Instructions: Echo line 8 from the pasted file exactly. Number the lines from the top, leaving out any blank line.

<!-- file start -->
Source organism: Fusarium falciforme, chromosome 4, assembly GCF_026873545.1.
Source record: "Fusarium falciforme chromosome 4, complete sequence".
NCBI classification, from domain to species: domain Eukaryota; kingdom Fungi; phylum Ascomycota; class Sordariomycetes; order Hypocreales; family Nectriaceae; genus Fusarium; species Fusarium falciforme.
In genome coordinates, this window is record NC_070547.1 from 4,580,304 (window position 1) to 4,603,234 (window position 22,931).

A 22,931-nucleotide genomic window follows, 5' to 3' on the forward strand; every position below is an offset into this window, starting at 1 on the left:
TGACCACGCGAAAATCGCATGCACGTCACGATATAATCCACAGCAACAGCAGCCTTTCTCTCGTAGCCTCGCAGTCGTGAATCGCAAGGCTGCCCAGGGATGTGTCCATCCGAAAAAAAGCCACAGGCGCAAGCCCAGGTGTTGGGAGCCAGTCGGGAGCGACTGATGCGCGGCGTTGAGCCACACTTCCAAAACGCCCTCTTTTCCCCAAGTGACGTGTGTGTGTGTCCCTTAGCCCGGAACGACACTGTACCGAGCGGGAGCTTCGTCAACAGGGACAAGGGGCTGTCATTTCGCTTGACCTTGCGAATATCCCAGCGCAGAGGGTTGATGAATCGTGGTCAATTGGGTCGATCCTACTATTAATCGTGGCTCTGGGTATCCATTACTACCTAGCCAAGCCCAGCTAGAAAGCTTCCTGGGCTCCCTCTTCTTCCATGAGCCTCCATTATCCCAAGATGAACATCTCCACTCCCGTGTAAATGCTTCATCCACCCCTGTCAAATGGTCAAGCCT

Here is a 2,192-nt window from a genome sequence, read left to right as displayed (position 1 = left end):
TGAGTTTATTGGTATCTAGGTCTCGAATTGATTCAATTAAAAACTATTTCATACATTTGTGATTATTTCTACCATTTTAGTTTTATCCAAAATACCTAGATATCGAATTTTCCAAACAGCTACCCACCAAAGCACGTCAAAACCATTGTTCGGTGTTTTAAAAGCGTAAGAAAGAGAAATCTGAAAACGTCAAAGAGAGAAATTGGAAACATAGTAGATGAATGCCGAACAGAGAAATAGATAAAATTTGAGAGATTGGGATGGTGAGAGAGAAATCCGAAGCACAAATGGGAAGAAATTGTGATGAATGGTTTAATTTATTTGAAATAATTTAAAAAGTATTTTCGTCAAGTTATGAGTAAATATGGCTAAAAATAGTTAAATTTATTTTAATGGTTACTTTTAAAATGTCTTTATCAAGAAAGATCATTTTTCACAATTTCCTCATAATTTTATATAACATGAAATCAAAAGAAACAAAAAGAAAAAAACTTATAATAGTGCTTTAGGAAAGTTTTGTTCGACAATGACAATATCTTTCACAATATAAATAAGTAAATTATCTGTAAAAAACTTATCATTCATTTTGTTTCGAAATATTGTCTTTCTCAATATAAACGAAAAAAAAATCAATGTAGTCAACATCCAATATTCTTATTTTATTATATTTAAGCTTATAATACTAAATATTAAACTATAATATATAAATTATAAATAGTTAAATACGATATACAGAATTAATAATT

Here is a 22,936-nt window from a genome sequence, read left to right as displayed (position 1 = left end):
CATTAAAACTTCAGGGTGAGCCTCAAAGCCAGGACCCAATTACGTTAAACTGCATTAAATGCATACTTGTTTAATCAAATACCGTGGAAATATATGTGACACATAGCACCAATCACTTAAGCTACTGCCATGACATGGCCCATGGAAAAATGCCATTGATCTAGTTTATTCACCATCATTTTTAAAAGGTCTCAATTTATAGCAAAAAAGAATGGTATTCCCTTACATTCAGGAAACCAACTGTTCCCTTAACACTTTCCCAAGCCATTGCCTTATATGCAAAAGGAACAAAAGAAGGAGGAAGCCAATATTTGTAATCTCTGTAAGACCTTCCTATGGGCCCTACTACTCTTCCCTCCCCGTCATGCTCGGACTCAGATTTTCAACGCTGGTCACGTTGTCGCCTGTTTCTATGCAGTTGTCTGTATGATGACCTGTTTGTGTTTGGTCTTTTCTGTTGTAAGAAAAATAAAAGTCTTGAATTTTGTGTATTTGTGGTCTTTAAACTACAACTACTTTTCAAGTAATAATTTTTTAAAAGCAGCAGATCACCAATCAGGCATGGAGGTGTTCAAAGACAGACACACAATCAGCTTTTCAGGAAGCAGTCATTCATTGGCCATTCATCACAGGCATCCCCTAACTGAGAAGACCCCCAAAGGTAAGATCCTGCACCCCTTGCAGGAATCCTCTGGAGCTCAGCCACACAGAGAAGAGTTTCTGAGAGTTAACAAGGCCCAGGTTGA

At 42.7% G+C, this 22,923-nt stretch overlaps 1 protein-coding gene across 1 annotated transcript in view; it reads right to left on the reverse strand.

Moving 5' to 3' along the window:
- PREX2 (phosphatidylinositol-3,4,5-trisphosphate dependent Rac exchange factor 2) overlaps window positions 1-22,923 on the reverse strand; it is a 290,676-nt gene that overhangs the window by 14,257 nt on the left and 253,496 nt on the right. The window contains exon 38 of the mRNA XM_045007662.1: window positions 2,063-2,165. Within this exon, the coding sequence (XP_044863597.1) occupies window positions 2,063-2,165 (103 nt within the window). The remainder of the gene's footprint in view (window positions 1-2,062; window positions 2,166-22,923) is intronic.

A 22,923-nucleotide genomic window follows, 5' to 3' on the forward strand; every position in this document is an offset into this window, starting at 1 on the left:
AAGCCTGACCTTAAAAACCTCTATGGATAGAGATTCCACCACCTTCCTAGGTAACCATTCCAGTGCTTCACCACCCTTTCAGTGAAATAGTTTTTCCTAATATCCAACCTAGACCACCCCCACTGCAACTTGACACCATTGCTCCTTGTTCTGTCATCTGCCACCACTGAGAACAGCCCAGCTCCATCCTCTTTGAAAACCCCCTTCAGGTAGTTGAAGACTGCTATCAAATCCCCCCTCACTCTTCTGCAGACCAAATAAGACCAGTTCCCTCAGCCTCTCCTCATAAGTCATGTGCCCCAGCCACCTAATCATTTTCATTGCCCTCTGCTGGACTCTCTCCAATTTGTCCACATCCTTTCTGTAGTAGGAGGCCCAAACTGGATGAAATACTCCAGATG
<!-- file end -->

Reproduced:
TGAGTTTATTGGTATCTAGGTCTCGAATTGATTCAATTAAAAACTATTTCATACATTTGTGATTATTTCTACCATTTTAGTTTTATCCAAAATACCTAGATATCGAATTTTCCAAACAGCTACCCACCAAAGCACGTCAAAACCATTGTTCGGTGTTTTAAAAGCGTAAGAAAGAGAAATCTGAAAACGTCAAAGAGAGAAATTGGAAACATAGTAGATGAATGCCGAACAGAGAAATAGATAAAATTTGAGAGATTGGGATGGTGAGAGAGAAATCCGAAGCACAAATGGGAAGAAATTGTGATGAATGGTTTAATTTATTTGAAATAATTTAAAAAGTATTTTCGTCAAGTTATGAGTAAATATGGCTAAAAATAGTTAAATTTATTTTAATGGTTACTTTTAAAATGTCTTTATCAAGAAAGATCATTTTTCACAATTTCCTCATAATTTTATATAACATGAAATCAAAAGAAACAAAAAGAAAAAAACTTATAATAGTGCTTTAGGAAAGTTTTGTTCGACAATGACAATATCTTTCACAATATAAATAAGTAAATTATCTGTAAAAAACTTATCATTCATTTTGTTTCGAAATATTGTCTTTCTCAATATAAACGAAAAAAAAATCAATGTAGTCAACATCCAATATTCTTATTTTATTATATTTAAGCTTATAATACTAAATATTAAACTATAATATATAAATTATAAATAGTTAAATACGATATACAGAATTAATAATT